(Image credit: Millier London)

If you're considering bedroom furniture ideas, don’t underestimate the restorative nature of a cozy seating or reading nook in your bedroom. 'I love the idea of a sitting area in a bedroom,' mentions Davis. 

Laurent echoes the sentiment, adding, 'I use the Cloud Sectional (opens in new tab) on repeat along with many Ben Soleimani rugs (opens in new tab) in bedrooms I design, but I think the Royce chaise (opens in new tab) is one of my personal favorites.' 

Woodhouse also recognizes the significance of a reflective seating area in a bedroom design. 'I love creating a serene feeling and experience and intentional seating adds to the storytelling,' she explains. 'It is the place where we spend most of our time in and it's such an important room in our homes.'

10. Layer with bedroom rugs

Weaver Green grey rug

(Image credit: Weaver Green grey rug)

Cara Woodhouse believes that adding that soft, luxurious bedroom rug ideas underfoot help to ground the space and sets your senses in the right direction each morning.

Laurent shares that 'a good rug is essential. You want to step onto a soft cloud, and I like to introduce subtle contrast with a rug, a higher pile with some silk or viscose to allow the light to bounce off of it and give that beautiful sheen.'

What kind of bedroom style is RH?

At its core, a RH bedroom is seemingly formulaic and functional with a shabby chic edge, with vintage accessories and distressed furniture. But its in the artful assembly of these elements that take it from a store-bought look to a special space we lay our heads at night to serene sanctuary. 'The bedroom’s base elements – like the bed, nightstands, and dressers – create a prescriptive landscape,' explains interior designer Anne Hepfer, 'and then we add soft, sumptuous layers and accessories to make it more special and meaningful.'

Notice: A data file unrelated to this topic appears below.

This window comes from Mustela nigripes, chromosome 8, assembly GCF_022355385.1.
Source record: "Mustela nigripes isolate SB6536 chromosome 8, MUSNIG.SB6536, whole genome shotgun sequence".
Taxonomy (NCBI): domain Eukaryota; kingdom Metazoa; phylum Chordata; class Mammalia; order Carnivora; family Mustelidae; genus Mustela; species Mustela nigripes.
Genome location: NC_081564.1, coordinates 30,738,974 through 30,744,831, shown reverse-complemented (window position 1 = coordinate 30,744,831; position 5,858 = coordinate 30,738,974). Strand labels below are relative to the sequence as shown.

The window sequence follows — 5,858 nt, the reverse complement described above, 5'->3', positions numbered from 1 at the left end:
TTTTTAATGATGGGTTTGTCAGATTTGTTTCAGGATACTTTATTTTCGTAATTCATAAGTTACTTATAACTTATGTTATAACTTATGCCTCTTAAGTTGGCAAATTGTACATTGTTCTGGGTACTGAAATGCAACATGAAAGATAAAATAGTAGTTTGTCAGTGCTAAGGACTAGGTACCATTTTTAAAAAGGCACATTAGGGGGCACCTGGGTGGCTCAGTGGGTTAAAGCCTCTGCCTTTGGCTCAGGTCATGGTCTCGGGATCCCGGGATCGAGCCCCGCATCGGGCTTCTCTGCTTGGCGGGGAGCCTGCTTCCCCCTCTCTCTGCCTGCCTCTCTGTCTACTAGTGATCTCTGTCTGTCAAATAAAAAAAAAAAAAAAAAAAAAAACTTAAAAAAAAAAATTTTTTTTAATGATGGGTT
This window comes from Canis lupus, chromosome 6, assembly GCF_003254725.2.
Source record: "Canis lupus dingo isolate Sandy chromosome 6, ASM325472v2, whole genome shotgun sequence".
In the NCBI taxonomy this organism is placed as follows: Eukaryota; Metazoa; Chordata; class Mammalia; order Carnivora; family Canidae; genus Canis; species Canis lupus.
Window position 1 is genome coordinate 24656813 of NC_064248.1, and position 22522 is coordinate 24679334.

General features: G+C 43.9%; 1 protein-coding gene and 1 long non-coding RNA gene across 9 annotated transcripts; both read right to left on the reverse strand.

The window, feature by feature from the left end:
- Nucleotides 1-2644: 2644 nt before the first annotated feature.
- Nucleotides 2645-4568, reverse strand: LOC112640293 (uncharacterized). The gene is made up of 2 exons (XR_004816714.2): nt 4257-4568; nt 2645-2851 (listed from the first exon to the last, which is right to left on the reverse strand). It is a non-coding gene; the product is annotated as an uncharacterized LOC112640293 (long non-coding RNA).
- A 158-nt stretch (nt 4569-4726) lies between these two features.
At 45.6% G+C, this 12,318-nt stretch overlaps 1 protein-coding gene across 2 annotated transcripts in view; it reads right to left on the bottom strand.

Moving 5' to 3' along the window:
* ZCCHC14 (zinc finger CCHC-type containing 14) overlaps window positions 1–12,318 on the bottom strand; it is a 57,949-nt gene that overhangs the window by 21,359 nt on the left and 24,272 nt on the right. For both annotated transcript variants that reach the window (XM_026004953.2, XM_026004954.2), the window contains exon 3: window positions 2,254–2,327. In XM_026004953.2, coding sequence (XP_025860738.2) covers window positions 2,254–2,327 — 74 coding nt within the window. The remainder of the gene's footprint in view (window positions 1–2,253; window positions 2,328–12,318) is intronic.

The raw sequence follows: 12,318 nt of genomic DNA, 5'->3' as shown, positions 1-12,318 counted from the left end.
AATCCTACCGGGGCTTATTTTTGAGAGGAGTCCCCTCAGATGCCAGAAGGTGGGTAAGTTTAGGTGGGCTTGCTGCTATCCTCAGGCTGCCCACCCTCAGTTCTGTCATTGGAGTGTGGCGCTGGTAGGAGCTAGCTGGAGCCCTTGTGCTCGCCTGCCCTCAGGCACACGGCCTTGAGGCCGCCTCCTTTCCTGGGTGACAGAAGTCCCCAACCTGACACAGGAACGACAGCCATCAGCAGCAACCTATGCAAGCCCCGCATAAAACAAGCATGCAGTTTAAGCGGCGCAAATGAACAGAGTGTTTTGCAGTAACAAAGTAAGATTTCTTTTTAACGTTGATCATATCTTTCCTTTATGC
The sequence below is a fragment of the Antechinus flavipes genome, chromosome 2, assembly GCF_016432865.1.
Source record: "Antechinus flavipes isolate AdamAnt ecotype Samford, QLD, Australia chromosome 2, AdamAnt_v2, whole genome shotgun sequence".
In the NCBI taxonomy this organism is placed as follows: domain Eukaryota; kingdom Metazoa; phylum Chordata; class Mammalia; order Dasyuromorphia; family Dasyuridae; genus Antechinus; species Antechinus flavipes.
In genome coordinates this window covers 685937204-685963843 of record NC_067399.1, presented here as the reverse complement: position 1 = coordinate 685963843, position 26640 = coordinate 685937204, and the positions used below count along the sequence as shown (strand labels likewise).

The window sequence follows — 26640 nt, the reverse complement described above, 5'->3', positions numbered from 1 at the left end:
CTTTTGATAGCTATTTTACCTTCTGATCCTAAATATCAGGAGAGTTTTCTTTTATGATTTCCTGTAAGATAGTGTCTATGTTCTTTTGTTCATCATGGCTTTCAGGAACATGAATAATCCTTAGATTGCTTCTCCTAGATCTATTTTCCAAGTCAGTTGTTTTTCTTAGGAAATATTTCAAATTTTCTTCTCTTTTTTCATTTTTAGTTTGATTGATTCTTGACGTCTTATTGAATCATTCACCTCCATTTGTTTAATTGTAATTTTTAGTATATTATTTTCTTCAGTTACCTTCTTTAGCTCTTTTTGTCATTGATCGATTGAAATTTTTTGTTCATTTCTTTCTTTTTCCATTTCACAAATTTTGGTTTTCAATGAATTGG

Which RH bedroom furniture to buy?

Interior designer Anne Hepfer prefers RH nightstands because of their superior quality for a fair price. She also notes, 'They also provide ample storage space so you can keep your sightlines clutter-free.' 

Designer Katie Davis shares that she turns to the Maison Cane bed (opens in new tab) for interest in a bedroom. 'The cane detail is something different that adds warmth and texture like wood, but is not too heavy,' she says. 

Woodhouse, on the other hand, is partial to curves and often recommends the Lotus bed (opens in new tab) to her clients. 'It is super curvy and imparts softness to the room,' she explains. 'It makes you want to jump in it and go to sleep, and I also like to pair it with the Wyeth Travertine Nightstands (opens in new tab).' 

Philadelphia designer Maria Viola- Kuttruff (opens in new tab) looks to RH for textural cues. 'RH has incredible table options that display textual materiality like faux shagreen or boucle – perfect for a bedroom,” she says. 'And, you can’t underestimate the cool factor texture brings to a bedroom.'

Cara Gibbs
Contributing Editor

Cara is a freelance design and lifestyle writer, editor, and stylist currently residing in London. Formerly the principal style editor at Luxe Interiors + Design, she now is a regular contributor to Architectural Digest, Domino, Wallpaper, and The Wall Street Journal, among other publications.